What the OP should check is to see if the deployed webapp directory actually has the resources folder included - and if not, make sure that it's included in the project tree AND that any build files (such as Maven's pom.xml) are configured properly.
 
Tim Holloway
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Do you have
and

in your POM? Because I've been doing this for years with no trouble.
 
Ren Rem
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That's EXACTLY what I'm getting at ... sorry to be so confusing ... a <plugin> tag which specifies the resources directory HAS to be present AND correctly configured in order for Maven to actually include the resource directory in the target WAR. If it's not present, or is not configured correctly for the OP, that would explain why the library= attribute is not working correctly and why he had to use the fully-qualified path to the resource.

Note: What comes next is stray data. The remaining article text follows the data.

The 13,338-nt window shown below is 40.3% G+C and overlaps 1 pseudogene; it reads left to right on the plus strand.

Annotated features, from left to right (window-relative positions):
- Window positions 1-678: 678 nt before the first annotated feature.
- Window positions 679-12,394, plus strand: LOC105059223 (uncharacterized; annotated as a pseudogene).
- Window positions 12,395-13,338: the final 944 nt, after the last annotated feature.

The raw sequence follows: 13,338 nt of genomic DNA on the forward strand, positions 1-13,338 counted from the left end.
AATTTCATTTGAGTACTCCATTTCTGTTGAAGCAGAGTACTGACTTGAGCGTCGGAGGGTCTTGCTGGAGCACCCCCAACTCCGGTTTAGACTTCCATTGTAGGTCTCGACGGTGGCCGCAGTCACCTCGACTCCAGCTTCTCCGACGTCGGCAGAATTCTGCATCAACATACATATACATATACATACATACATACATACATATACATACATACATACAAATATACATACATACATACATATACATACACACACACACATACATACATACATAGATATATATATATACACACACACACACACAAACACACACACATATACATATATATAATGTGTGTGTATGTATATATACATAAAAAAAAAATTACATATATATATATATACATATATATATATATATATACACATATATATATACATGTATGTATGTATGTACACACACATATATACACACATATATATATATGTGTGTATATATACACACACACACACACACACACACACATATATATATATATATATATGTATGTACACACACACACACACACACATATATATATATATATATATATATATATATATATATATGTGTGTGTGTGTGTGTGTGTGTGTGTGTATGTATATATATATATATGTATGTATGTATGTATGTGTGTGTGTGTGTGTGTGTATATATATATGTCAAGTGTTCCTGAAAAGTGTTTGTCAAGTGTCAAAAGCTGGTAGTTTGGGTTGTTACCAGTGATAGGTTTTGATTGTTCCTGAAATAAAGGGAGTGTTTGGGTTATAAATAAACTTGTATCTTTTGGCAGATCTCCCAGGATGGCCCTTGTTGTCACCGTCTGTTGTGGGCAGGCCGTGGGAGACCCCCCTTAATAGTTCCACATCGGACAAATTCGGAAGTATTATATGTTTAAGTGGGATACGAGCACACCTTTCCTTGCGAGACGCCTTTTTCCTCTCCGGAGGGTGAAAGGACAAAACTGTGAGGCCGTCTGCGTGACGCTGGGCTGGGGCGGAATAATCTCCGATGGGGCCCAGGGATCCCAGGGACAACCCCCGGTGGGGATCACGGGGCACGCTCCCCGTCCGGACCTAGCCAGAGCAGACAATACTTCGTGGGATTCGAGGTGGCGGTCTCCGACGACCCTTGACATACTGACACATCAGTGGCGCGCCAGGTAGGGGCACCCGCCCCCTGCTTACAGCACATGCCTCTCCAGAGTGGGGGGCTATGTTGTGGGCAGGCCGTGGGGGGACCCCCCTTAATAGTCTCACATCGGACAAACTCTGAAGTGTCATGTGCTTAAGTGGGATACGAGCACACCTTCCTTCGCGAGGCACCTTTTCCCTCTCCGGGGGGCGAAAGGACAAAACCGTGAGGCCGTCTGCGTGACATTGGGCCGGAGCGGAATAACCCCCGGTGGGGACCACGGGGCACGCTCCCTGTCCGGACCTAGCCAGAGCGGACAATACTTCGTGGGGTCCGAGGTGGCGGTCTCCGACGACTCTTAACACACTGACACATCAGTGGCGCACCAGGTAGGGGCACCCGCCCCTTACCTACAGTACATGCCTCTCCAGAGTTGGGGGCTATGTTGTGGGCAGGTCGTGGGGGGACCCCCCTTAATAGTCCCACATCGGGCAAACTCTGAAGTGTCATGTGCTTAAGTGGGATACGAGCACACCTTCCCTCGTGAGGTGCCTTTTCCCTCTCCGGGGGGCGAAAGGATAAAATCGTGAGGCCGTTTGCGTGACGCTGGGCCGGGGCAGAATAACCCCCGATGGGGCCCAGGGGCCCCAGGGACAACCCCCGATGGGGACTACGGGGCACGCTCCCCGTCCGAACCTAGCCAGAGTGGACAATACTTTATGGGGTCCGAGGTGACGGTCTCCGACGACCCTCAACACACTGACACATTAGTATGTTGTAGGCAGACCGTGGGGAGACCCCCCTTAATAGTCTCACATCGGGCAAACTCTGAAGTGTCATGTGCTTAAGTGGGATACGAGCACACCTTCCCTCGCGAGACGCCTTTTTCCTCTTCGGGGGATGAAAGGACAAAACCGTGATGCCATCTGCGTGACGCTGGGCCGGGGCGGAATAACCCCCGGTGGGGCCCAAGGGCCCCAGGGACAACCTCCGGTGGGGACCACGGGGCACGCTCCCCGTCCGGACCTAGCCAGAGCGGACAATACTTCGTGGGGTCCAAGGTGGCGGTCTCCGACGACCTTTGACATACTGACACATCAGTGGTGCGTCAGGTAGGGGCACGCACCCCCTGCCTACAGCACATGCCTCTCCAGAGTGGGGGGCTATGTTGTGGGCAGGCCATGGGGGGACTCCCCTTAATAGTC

And the only reason I stumbled on it is because I did a cut-and-paste of a pom.xml from another project. Instead of a maven-war-plugin, I'm using a maven-resources-plugin for the WAR build. In my case, the plugin included the name of the other project in the <outputDirectory> for the target. And neither tag is included in the pom.xml when I do a "mvn archetype:generate ..." so it has to be put in by hand - something that is easily overlooked since project set-up is not an everyday task.

If neither a maven-war-plugin or maven-resources-plugin is present in the pom.xml (or another plugin which specifies including the resources) - then there will be no resources directory in the WAR or the deployed webapp tree and the library= attribute won't work.